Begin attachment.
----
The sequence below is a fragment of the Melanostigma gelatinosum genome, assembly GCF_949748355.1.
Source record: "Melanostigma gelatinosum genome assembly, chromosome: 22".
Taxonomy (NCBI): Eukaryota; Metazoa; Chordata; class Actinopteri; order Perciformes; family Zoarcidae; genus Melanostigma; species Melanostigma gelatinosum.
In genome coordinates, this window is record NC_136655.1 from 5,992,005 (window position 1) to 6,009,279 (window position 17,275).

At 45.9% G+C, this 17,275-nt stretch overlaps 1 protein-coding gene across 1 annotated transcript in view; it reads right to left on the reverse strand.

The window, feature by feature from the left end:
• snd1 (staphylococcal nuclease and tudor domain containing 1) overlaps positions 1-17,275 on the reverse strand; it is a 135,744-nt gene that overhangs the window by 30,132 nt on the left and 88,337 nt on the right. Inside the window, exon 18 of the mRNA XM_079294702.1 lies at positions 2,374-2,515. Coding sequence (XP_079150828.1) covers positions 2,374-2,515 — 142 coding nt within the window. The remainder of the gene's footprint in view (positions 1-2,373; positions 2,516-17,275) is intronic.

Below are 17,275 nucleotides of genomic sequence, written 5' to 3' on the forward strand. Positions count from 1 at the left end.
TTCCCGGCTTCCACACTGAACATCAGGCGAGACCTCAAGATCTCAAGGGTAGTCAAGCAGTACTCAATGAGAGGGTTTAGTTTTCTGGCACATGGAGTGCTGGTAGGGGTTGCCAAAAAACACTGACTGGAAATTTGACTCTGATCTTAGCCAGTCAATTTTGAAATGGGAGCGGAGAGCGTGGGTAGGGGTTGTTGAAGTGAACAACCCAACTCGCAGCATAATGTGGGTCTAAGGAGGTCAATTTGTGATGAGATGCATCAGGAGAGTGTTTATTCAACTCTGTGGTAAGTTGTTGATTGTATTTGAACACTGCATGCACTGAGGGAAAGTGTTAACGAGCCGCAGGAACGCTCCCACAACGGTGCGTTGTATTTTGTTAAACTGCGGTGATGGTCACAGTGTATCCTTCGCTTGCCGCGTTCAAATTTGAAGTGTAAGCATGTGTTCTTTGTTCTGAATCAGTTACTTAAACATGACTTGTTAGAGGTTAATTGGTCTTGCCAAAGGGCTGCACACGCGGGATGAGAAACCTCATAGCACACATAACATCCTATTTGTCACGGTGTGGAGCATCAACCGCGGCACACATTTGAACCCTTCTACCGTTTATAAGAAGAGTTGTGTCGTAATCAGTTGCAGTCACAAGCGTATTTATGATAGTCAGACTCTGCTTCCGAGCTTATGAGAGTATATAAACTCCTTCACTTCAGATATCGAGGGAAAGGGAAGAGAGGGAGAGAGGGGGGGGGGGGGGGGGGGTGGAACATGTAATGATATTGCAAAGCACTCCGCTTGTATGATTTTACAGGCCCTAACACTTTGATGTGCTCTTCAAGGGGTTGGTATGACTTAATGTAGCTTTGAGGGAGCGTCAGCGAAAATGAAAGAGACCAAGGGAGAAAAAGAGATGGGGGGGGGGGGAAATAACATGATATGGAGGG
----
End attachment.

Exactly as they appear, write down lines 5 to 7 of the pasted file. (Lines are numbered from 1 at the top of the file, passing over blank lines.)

At 45.9% G+C, this 17,275-nt stretch overlaps 1 protein-coding gene across 1 annotated transcript in view; it reads right to left on the reverse strand.

The window, feature by feature from the left end:
• snd1 (staphylococcal nuclease and tudor domain containing 1) overlaps positions 1-17,275 on the reverse strand; it is a 135,744-nt gene that overhangs the window by 30,132 nt on the left and 88,337 nt on the right. Inside the window, exon 18 of the mRNA XM_079294702.1 lies at positions 2,374-2,515. Coding sequence (XP_079150828.1) covers positions 2,374-2,515 — 142 coding nt within the window. The remainder of the gene's footprint in view (positions 1-2,373; positions 2,516-17,275) is intronic.